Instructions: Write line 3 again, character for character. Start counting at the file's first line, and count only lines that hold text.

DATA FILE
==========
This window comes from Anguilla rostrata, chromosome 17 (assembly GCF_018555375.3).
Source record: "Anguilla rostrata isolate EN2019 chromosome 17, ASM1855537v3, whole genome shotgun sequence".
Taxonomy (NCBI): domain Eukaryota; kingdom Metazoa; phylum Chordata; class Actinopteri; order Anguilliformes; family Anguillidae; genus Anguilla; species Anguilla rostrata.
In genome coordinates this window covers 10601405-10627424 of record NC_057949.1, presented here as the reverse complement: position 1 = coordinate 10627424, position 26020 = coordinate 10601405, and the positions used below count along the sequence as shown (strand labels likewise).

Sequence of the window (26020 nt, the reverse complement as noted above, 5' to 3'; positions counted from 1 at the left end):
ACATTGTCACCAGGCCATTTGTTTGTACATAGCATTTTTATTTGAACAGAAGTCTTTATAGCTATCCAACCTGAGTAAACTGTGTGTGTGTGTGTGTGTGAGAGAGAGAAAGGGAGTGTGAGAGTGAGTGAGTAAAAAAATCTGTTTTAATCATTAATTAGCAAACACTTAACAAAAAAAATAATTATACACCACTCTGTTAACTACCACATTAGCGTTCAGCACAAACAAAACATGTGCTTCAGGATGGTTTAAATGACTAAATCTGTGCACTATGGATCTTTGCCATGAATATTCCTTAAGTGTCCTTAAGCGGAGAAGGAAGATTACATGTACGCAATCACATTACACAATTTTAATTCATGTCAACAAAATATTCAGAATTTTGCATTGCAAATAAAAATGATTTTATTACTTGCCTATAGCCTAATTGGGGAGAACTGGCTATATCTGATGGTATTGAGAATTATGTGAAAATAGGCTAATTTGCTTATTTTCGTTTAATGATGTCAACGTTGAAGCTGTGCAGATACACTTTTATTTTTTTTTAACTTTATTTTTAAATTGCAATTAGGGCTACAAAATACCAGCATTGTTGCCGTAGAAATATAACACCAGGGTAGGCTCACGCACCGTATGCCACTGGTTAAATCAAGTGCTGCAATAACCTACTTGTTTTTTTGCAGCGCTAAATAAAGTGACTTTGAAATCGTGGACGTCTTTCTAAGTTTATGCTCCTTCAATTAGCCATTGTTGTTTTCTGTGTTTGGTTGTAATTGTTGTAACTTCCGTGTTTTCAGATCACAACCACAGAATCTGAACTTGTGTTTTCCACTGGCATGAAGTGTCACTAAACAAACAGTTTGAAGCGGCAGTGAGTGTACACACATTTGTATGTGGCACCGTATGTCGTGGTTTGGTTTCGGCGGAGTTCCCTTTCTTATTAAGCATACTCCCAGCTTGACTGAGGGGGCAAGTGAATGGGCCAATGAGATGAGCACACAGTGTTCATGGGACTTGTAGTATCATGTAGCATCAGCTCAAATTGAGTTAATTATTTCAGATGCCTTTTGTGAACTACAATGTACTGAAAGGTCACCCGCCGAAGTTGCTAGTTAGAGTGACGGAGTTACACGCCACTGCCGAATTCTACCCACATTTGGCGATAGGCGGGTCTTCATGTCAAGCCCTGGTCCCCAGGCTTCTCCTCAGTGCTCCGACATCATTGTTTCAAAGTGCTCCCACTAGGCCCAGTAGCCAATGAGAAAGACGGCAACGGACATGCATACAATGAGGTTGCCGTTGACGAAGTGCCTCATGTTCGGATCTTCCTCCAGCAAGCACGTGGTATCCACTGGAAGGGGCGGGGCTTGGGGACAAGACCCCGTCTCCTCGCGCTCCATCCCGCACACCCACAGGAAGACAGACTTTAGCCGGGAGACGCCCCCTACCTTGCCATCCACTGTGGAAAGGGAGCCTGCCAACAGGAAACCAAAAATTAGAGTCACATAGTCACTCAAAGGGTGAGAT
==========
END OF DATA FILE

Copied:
Taxonomy (NCBI): domain Eukaryota; kingdom Metazoa; phylum Chordata; class Actinopteri; order Anguilliformes; family Anguillidae; genus Anguilla; species Anguilla rostrata.